"The real voyage of discovery consists not in seeking new landscapes, but in having new eyes." -- Marcel Proust
The recent uptrend in the equity market has not only been due to some improved metrics on the domestic economy, but as well, to the vague promise that the eurozone drama has inched its way towards some sort of resolution of the matter of a default by Greece.
This past Friday's combination of EU news and the subsequent market reaction has, however, revealed once again that the uncertainty of the EU sovereign debt crisis is likely to remain as perhaps the most critical obstacle to Wall Street's pursuit of a serious Bull Run.
Once again, investors grew spooked by the apparently never-ending drama referred broadly as the EU sovereign debt crisis, and they took the opportunity to lock in some profits from the impressive recent run-up in stock prices as a precautionary measure.
The deep fears of investors over the whole eurozone debt crisis has been effectively calmed these last five weeks, a period that has seen both the S&P 500 Index (SPX) and the Nasdaq Composite Index (COMP) boast consecutive gains during those weeks. But Friday saw all three of the major indexes, including the blue-chip Dow Jones Industrial Average (DJIA), suffer their worst losses so far this year. And, while the drop was widely attributed to the eurozone uncertainty, it was no doubt exacerbated by the University of Michigan/Thomson Reuters report that its consumer sentiment index had fallen from 75 to 72.5.
This one-two punch left the Dow down close to 90 points, dropping the index for a 0.5% loss on the week. Meanwhile, the SPX shed 9 points, falling to 1342. While it suffered a relatively small 0.2% drop, it is worth noting that this corresponds to resistance met at the benchmark index's 1350 level. Technically speaking, this 1350 level may serve as a reflection of the battle line drawn between the success and failure of the current round of Greek debt negotiations.
Up until Friday, recent expectations were running fairly high that somehow, someway, the Greek government would muster the political will to sign off on the latest austerity demands required by a number of eurozone finance ministers in exchange for a second bailout package. However, it became increasingly clear throughout Friday's trading session that no firm commitment would be forthcoming from Athens, at least not during the course of the trading day.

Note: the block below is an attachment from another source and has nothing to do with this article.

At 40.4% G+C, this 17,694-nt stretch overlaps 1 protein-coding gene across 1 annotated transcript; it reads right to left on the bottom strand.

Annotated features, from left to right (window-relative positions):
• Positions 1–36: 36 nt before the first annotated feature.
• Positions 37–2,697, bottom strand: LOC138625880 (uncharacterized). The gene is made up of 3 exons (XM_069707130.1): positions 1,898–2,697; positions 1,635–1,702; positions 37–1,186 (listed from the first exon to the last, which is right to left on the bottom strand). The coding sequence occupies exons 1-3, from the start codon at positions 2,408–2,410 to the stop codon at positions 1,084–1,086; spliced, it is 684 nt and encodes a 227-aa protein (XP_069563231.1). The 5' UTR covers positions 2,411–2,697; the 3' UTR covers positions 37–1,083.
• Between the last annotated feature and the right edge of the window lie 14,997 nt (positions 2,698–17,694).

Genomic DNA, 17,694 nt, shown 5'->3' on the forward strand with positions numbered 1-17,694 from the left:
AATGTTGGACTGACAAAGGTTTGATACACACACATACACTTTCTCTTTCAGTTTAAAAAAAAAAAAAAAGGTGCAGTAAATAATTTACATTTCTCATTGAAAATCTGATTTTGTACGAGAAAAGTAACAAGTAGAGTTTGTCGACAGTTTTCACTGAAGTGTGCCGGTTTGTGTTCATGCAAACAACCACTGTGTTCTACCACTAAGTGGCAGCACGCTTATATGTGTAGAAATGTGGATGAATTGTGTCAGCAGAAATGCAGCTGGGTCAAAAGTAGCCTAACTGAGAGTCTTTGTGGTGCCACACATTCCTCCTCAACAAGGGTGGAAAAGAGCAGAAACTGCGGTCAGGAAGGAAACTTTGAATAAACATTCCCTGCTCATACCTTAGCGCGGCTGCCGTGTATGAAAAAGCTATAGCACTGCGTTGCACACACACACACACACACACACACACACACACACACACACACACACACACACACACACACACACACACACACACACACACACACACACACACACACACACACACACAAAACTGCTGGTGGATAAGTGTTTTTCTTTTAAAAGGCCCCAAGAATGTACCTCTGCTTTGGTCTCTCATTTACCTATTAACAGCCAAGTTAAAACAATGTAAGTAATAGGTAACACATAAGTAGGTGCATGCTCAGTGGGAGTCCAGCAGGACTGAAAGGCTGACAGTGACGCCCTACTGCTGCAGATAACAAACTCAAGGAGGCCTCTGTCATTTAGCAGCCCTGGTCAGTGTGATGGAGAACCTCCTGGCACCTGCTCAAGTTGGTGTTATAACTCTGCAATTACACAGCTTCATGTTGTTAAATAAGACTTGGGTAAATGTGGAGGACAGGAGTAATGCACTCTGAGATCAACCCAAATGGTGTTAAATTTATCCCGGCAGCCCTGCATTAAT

There is an essential disconnect between the requirements of the eurozone finance ministers for Greece to tighten its fiscal belt, and the actual citizens of that country, who are racing headlong into a recession that seems highly likely to worsen if austerity continues to trump growth. So, while Greece continues to stare into the face of a 19 billion dollar debt bill coming due on March 20, the Greek politicians must walk the fine line and high wire of somehow satisfying the demands made by its creditors who won't fork over a shiny new loan unless strict conditions are met, and its citizenry, who have taken to the streets in protest of having to suffer increasingly harsh conditions.
It is a tight tightrope that needs to be kept taut, though all objective indicators would seem to point in the direction that some slack must be cut somewhere, somehow. It is a cat-and-mouse game, with some serious consequences resulting from how it will all end up being played out.
What the Periscope Sees
The VIX (Chicago Board Options Exchange Market Volatility Index) shot up by 11.6% on Friday, which gave the "fear index" its biggest jolt in about three months. Sitting at 20.79, it nevertheless remains at the low end of its recent six-month trading range. As such, and with the eurozone sovereign debt crisis hardly resolved, using this explosive index as a hedge continues to make sense. The 11.6% jump clearly illustrates the value of the VIX as an excellent vehicle for hedging your portfolio.
If you are convinced that the EU drama has yet to be effectively baked into the price mix of the equity market, consider pairing up a trade on a VIX-based trading vehicle, such as the VXX (iPath S&P 500 VIX Short-Term Futures ETN), with the next Bullish trade you put on.
While most successful "pairs trades" obviously limit upside potential to a certain degree, adding this type of hedged play to the mix might just allow you to sleep a whole lot better at night, even if you happen to be having dreams of Italian espresso, French croissants, and arguing euro-politicos.Disclosure:
I have no positions in any stocks mentioned, and no plans to initiate any positions within the next 72 hours.